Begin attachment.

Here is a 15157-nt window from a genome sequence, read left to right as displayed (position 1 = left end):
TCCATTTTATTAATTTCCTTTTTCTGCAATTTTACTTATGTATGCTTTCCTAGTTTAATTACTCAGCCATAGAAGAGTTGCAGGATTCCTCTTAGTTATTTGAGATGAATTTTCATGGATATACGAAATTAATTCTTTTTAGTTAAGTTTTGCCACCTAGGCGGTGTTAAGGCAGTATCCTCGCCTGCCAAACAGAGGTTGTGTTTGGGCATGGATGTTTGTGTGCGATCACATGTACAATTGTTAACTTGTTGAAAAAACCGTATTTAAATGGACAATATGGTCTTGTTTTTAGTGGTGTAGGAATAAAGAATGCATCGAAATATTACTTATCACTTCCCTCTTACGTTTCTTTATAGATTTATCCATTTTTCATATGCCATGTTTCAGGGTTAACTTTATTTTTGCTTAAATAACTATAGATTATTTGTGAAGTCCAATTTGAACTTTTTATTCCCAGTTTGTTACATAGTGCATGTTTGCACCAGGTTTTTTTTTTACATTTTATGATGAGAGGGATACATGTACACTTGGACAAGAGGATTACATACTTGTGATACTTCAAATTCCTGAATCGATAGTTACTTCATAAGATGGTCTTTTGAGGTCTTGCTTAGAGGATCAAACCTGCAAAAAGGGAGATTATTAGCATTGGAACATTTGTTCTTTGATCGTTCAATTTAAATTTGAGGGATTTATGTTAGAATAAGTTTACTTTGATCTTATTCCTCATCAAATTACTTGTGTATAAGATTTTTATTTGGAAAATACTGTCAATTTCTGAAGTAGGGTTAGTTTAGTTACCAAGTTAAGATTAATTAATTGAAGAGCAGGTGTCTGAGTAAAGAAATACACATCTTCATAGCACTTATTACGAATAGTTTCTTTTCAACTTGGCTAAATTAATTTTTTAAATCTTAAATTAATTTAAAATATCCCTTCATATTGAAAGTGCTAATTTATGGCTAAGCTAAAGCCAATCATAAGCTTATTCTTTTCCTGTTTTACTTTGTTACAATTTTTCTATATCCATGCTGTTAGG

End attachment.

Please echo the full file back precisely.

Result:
Here is a 15157-nt window from a genome sequence, read left to right as displayed (position 1 = left end):
TCCATTTTATTAATTTCCTTTTTCTGCAATTTTACTTATGTATGCTTTCCTAGTTTAATTACTCAGCCATAGAAGAGTTGCAGGATTCCTCTTAGTTATTTGAGATGAATTTTCATGGATATACGAAATTAATTCTTTTTAGTTAAGTTTTGCCACCTAGGCGGTGTTAAGGCAGTATCCTCGCCTGCCAAACAGAGGTTGTGTTTGGGCATGGATGTTTGTGTGCGATCACATGTACAATTGTTAACTTGTTGAAAAAACCGTATTTAAATGGACAATATGGTCTTGTTTTTAGTGGTGTAGGAATAAAGAATGCATCGAAATATTACTTATCACTTCCCTCTTACGTTTCTTTATAGATTTATCCATTTTTCATATGCCATGTTTCAGGGTTAACTTTATTTTTGCTTAAATAACTATAGATTATTTGTGAAGTCCAATTTGAACTTTTTATTCCCAGTTTGTTACATAGTGCATGTTTGCACCAGGTTTTTTTTTTACATTTTATGATGAGAGGGATACATGTACACTTGGACAAGAGGATTACATACTTGTGATACTTCAAATTCCTGAATCGATAGTTACTTCATAAGATGGTCTTTTGAGGTCTTGCTTAGAGGATCAAACCTGCAAAAAGGGAGATTATTAGCATTGGAACATTTGTTCTTTGATCGTTCAATTTAAATTTGAGGGATTTATGTTAGAATAAGTTTACTTTGATCTTATTCCTCATCAAATTACTTGTGTATAAGATTTTTATTTGGAAAATACTGTCAATTTCTGAAGTAGGGTTAGTTTAGTTACCAAGTTAAGATTAATTAATTGAAGAGCAGGTGTCTGAGTAAAGAAATACACATCTTCATAGCACTTATTACGAATAGTTTCTTTTCAACTTGGCTAAATTAATTTTTTAAATCTTAAATTAATTTAAAATATCCCTTCATATTGAAAGTGCTAATTTATGGCTAAGCTAAAGCCAATCATAAGCTTATTCTTTTCCTGTTTTACTTTGTTACAATTTTTCTATATCCATGCTGTTAGG